3ds Max 2021 OSL Color Correction maps

In our series regarding new features for 3dsMax 2021, we have already looked at the OSL HDRI Environment maps and the OSL HDRI Lights maps. Now it’s now time to have an overview on the OSL Color Correction maps.

In this article we’ll focus on three new OSL nodes available in 3ds Max 2021:

  • OSL Color Correction
  • OSL Curves (Color)
  • OSL Curves (Float)

As always, first we create the nodes, from the Material Editor under Maps – OSL:

These nodes are particularly useful to apply corrections to a texture directly in 3ds max. To test the maps we set up a small scene with a parquet material from Megascans:

First we’ll use only the Albedo/Diffuse map and apply some color corrections on it by using the OSL Color Correction and OSL Curves (color) nodes. Let’s start with the first one:

In order to apply the texture to the plane in the scene, we used the new PBR Material (Spec/Gloss), below the current setup:

As you can see there is nothing complicated, later we are going to add the other textures to reach the final result. For now let’s focus on the OSL Color Correction node.
At the top of the parameters list, besides the input for the texture, we have three very useful settings:

  • Bypass → allows to ignore the current map without the need to unlink it from the material, and quickly check the result with and without the correction
  • Overall Effects → similar to the Opacity Parameter in Photoshop, it can be either a number or a black and white texture
  • Reset to Default Values → a quick way to reset the node without the need to create a new one

Then we get few settings that allow to apply the corrections only on a specific range of colors:

    • Affect Hue → select the base Hue with the Color Selector
    • Hue Range Width → specify the range (in degrees on the color wheel) where the correction will be applied, the center of the range is the color selected in Affect Hue
    • Softness → applies a soft falloff to the ends of the range

As an example we reduce the Brightness of the wood texture only for the darker values selected with the Affect Hue:

In the next section we get the parameters to easily remap the color channels, in case we need to invert them for example.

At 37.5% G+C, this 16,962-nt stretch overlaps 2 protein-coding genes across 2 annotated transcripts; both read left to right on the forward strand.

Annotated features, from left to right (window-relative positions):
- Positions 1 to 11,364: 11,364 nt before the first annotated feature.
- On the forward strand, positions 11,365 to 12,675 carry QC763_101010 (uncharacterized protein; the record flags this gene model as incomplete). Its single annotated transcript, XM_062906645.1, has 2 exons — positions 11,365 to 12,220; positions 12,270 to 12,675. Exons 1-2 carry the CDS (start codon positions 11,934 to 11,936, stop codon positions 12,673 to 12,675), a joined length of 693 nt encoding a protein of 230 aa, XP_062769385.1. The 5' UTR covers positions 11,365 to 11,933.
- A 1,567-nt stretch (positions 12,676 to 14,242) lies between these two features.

Now we get to the parameters where we can actually apply a color correction:

      • Brightness → brightness-related adjustments like Contrast, Brightness, Gamma
      • Color → Hue, Saturation and overall Tint adjustments
      • Output Tint → Tint adjustments with specific control over Shadows, Midtones and Highlights, plus a float value that defines what luminance is used for the “medium gray

After changing few settings we have completely changed the final output, see the comparison below:

Now let’s take a look at the new OSL Curves node:

      • OSL Curves (color) → it can be use to create gradients or as a color correction tool
      • OSL Curves (float) → it can transform the input map/value using a single curve, useful to remap for example black and white textures

Both nodes have similar parameters:

      • Point No. → point index on the curve. To create a new point click on the curve
      • Position → point coordinate on the X axis
      • Value → point coordinate on the Y axis. Notice that in the Curves (color) node we have separate value for R (Red), G (Green), B (Blue)
      • Interpolation → specifies the tangent of the point between Constant, Linear, Catmull-Rom (smooth),Cubic

Below an example of color correction, applied to the Albedo map of the parquet, by using the OSL Curves (color) node:

and an example of a remapping, applied to the Glossiness map, by using the OSL Curves (float):

Now we apply all the remaining texture, AO, Specular, Gloss, Normal,to the PBR Material (we’ll cover this node in a future article), below you can see how the material graph looks like:

As you may have noticed until now we’ve only worked in the viewport. Thanks to the new improved OSL shading and “viewport rendering” in 3ds Max 2021 we can get a really good image without the need to start a render.
Like in the previous articles below there is a comparison between the result in the viewport and with the render (NOTE: in this case we used Arnold as render engine beacuse V-Ray wasn’t working correctly with the OSL maps):

To light up this scene we used an OSL HDRI Environment map, which we saw in the first article of this series, and if you need a more custom lighting setup, you can refer to the OSL HDRI Lights, which we talked about in the second article of the series.

The next feature we’re going to focus on the OSL Uber Noise map, which combines many noise functions in one single node.

Leave a Reply

This site uses Akismet to reduce spam. Learn how your comment data is processed.